When a voltage is applied to the high side, the inductor resists increase in current by storing energy in it's magnetic field. The field is proportional to the current flowing, and you can think of it as constantly trying to collapse, with the magnetic flux lines only being held away from the wire by the current flowing. The more current, the more field, and the harder the field pushes back, When the voltage decreases again through the AC cycle, and is no longer enough to increase or maintain current, the magnetic field collapses back into the inductor, returning the stored energy and "resisting" the decrease in current. Because the device resists changes in current and also stores the energy and returns it to the circuit, we differentiate this from pure resistance and call it reactance.

Because the energy is stored and not actually used, we refer to this portion of the power as reactive power(Q), in volt-amps reactive or var, and only the power being used by the losses of the circuit as real power, measured in W. When we put a meter on an RLC AC circuit and measure rms voltage and current, we can multiply them together to get the apparent power. You can see from this diagram of the mathematical relationships that when we measure apparent power, we get a value determined by the impedance, Z, not the resistance. You can see the mathematical relationship between the different "types" of resistance and the different "types" of power in the diagram. Using trigonometry and pythagorean theorem, you can use two sides of the triangle or one side and an angle to calculate the other values. You use a right angled triangle with reactance pointing upwards for inductance and downward for capacitance. Resistance and reactance, respectively, are the horizontal and vertical components of impedance.

If you have multiple devices of varying impedance like a two different motors or a motor and a capacitor bank in series, and you want to add up their values and find out how much current will flow, you can't just add up the values like you would with resistance if the angles don't match. Instead you must find the resistance and reactance values, add them, and calculate the value of the resulting vector.

The angle between power and apparent power is referred to as power factor angle, it is the cosine of the power factor, which is power/apparent power.

Magnetic field created by a inductor is proportional to the permeability of it's magnetic circuit and the current flowing through it up to the amount of current that saturates it's magnetic field. The inductance, and inductive reactance of a transformer are designed to be high enough that if no load is attached, the current that flows will be negligible at it's operating frequency. When a load is attached to the output of a transformer, a circuit is created and a current is permitted to flow in the direction favored by the field of the primary winding passing through the secondary. This current has it's own field, which cancels out part of that which created it, decreasing the inductive reactance and impedance of the primary and allowing more current to flow.

afterwards it gets rectified to DC and finally a capacitor turns this DC to pure DC.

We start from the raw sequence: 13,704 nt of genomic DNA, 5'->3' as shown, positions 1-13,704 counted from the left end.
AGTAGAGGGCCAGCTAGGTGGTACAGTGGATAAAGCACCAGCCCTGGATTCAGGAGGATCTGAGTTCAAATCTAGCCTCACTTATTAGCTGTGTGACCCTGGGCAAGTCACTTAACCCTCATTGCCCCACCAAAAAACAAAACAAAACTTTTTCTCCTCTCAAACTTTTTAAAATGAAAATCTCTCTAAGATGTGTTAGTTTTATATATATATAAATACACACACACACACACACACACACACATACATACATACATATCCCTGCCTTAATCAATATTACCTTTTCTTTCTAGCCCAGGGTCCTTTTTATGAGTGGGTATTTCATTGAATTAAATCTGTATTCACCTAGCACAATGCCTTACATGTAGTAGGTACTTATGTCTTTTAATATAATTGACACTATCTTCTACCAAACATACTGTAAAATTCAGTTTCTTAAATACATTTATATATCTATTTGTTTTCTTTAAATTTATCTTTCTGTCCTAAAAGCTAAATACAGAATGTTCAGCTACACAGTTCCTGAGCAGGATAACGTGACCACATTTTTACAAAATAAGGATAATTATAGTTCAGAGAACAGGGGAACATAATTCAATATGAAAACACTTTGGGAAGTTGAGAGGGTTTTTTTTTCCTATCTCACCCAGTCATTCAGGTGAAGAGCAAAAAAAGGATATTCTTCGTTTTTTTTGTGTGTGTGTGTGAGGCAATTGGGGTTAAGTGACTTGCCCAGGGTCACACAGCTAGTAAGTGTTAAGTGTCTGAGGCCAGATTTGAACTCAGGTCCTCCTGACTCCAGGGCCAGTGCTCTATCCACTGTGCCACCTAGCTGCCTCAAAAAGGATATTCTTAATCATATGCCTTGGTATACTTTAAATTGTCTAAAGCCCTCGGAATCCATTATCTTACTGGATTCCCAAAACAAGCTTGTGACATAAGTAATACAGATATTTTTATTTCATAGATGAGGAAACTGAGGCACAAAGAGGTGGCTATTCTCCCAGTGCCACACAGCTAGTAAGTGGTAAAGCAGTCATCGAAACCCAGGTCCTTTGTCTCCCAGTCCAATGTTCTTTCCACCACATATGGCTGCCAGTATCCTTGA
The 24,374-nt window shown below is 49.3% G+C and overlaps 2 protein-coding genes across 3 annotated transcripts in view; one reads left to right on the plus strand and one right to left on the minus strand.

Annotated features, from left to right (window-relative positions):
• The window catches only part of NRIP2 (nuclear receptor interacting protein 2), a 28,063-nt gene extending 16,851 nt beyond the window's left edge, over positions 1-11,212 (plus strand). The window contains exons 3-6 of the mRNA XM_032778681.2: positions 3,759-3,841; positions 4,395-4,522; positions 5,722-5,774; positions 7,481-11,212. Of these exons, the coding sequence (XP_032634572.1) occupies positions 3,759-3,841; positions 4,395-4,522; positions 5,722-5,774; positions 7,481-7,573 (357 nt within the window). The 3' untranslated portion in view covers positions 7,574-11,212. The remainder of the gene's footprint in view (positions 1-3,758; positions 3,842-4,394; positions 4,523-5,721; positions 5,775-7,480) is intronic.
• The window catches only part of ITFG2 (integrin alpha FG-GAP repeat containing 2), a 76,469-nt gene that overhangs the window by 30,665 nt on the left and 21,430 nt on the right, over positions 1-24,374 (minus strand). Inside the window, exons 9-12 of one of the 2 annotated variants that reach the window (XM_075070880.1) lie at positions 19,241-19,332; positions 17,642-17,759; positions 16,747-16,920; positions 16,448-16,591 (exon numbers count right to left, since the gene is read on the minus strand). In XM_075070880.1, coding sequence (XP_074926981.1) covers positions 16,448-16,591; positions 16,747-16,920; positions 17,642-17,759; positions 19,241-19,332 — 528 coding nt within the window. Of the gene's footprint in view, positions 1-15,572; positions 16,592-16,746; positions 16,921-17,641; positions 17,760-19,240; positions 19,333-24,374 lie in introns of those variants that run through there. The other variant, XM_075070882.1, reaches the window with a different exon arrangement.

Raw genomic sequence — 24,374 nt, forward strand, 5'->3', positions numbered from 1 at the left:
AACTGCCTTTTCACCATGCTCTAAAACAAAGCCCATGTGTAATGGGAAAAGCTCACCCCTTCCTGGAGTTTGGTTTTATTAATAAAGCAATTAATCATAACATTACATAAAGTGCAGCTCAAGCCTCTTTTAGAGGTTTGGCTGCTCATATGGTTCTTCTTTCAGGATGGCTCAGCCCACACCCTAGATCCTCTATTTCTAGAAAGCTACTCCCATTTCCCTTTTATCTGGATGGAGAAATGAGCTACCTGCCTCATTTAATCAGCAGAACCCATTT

Yeah.

The power from the primary coil has to be the same as the power at the secondary coil (assuming no power loss).

I think we've basically covered this. You're talking about apparent power, in VA to be clear, note that because you are assuming no power loss, and no resistance, you could also refer to this as purely reactive power, in var.

Let's for instance use an example, a phone charger, most phone chargers normally output 5V@1A DC which means 5W.

We'll go ahead with the example, but note that usb standard devices require better load regulation than can be provided by a transformer and rectifier. Also be aware that a phone charger is likely a switching converter, and care may have been taken to match the reactance of the output inductor and capacitor to cancel out power angle that would be created by just using a transformer. This means if you measure 5V@1A apparent power off the output of the device, no extra reactive current would be flowing and you could trust that you were actually getting 5W of true power flowing.

Since the voltage from the wall is 230V this means that for there to be 5W there has to be 5W/230V = 0.0217A which means that the resistance at the primary coil is 230V/0.0217A = 10599Ω

So now you should see that the value you've calculated is impedance, which is not the same as resistance.

This is the part that I don't get, how can an inductor (coil), something with almost no resistance, have so much resistance. At first I thought that they would put a resistor before the coil but then I figured out that all the power would be used up by the resistor and wasted as heat instead of reaching the coil.

I'll just add that because of reactance impedance, inductors can be used to create a series voltage drop in a DC circuit without actually using the reactive power being stored, using the same effect that limits current flow in a transformer.

So what is really going on? Do they make these coils with materials that have really high resistance or am I missing something? Probably the latter is true.

Hope this helped.

• Very interesting, thanks. From reading all the other answers I've concluded that the total resistance in the primary coil is the sum of the impedance at the primary coil and the resistance of the secondary circuit * (number of turns on the primary / number of turns on the secondary) ^2 correct? – rr1303 Sep 2 '18 at 22:09
• That answer seems sound to me, and that side of your question had already been covered, so I decided to go into depth with "So what is really going on?". The reason my answer is so long is that I feel like the individual parts here are much easier to understand with a look at the big picture. I'm not going to derive it right now, but the reason that looks like an acceptable field calculation is that it accounts for the ratio of primary to secondary, and the ^2 would account for the I^2 in I^2R. – K H Sep 2 '18 at 23:28